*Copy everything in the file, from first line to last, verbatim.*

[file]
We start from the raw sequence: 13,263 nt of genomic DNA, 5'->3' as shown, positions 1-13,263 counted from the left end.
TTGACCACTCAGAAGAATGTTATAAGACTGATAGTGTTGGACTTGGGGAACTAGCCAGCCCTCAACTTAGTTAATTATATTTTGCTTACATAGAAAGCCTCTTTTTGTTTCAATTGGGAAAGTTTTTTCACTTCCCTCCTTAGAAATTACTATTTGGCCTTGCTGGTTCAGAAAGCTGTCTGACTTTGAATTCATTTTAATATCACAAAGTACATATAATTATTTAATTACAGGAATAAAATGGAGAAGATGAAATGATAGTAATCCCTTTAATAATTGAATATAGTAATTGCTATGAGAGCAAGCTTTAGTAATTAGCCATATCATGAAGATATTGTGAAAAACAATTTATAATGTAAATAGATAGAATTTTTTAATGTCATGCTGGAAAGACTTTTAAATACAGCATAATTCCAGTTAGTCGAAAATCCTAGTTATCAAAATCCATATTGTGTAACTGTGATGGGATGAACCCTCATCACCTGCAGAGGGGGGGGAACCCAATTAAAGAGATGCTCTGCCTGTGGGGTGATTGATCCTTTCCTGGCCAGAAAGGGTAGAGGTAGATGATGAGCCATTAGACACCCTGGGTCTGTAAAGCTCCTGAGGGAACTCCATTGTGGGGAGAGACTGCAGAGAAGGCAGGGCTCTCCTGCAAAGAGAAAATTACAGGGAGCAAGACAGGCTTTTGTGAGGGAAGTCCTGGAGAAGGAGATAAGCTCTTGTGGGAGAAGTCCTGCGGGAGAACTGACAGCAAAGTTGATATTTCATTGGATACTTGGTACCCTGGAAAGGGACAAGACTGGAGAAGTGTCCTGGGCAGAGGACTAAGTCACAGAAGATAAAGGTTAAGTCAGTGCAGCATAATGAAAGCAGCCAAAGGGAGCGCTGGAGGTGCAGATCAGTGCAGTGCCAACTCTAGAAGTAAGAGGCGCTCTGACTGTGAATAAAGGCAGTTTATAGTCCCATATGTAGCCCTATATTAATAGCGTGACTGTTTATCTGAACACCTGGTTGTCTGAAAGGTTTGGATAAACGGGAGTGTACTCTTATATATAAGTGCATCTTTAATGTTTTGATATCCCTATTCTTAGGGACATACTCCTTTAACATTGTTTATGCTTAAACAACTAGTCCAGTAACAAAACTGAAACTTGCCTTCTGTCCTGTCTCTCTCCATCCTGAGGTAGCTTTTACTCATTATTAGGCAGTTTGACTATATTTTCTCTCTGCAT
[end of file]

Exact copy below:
We start from the raw sequence: 13,263 nt of genomic DNA, 5'->3' as shown, positions 1-13,263 counted from the left end.
TTGACCACTCAGAAGAATGTTATAAGACTGATAGTGTTGGACTTGGGGAACTAGCCAGCCCTCAACTTAGTTAATTATATTTTGCTTACATAGAAAGCCTCTTTTTGTTTCAATTGGGAAAGTTTTTTCACTTCCCTCCTTAGAAATTACTATTTGGCCTTGCTGGTTCAGAAAGCTGTCTGACTTTGAATTCATTTTAATATCACAAAGTACATATAATTATTTAATTACAGGAATAAAATGGAGAAGATGAAATGATAGTAATCCCTTTAATAATTGAATATAGTAATTGCTATGAGAGCAAGCTTTAGTAATTAGCCATATCATGAAGATATTGTGAAAAACAATTTATAATGTAAATAGATAGAATTTTTTAATGTCATGCTGGAAAGACTTTTAAATACAGCATAATTCCAGTTAGTCGAAAATCCTAGTTATCAAAATCCATATTGTGTAACTGTGATGGGATGAACCCTCATCACCTGCAGAGGGGGGGGAACCCAATTAAAGAGATGCTCTGCCTGTGGGGTGATTGATCCTTTCCTGGCCAGAAAGGGTAGAGGTAGATGATGAGCCATTAGACACCCTGGGTCTGTAAAGCTCCTGAGGGAACTCCATTGTGGGGAGAGACTGCAGAGAAGGCAGGGCTCTCCTGCAAAGAGAAAATTACAGGGAGCAAGACAGGCTTTTGTGAGGGAAGTCCTGGAGAAGGAGATAAGCTCTTGTGGGAGAAGTCCTGCGGGAGAACTGACAGCAAAGTTGATATTTCATTGGATACTTGGTACCCTGGAAAGGGACAAGACTGGAGAAGTGTCCTGGGCAGAGGACTAAGTCACAGAAGATAAAGGTTAAGTCAGTGCAGCATAATGAAAGCAGCCAAAGGGAGCGCTGGAGGTGCAGATCAGTGCAGTGCCAACTCTAGAAGTAAGAGGCGCTCTGACTGTGAATAAAGGCAGTTTATAGTCCCATATGTAGCCCTATATTAATAGCGTGACTGTTTATCTGAACACCTGGTTGTCTGAAAGGTTTGGATAAACGGGAGTGTACTCTTATATATAAGTGCATCTTTAATGTTTTGATATCCCTATTCTTAGGGACATACTCCTTTAACATTGTTTATGCTTAAACAACTAGTCCAGTAACAAAACTGAAACTTGCCTTCTGTCCTGTCTCTCTCCATCCTGAGGTAGCTTTTACTCATTATTAGGCAGTTTGACTATATTTTCTCTCTGCAT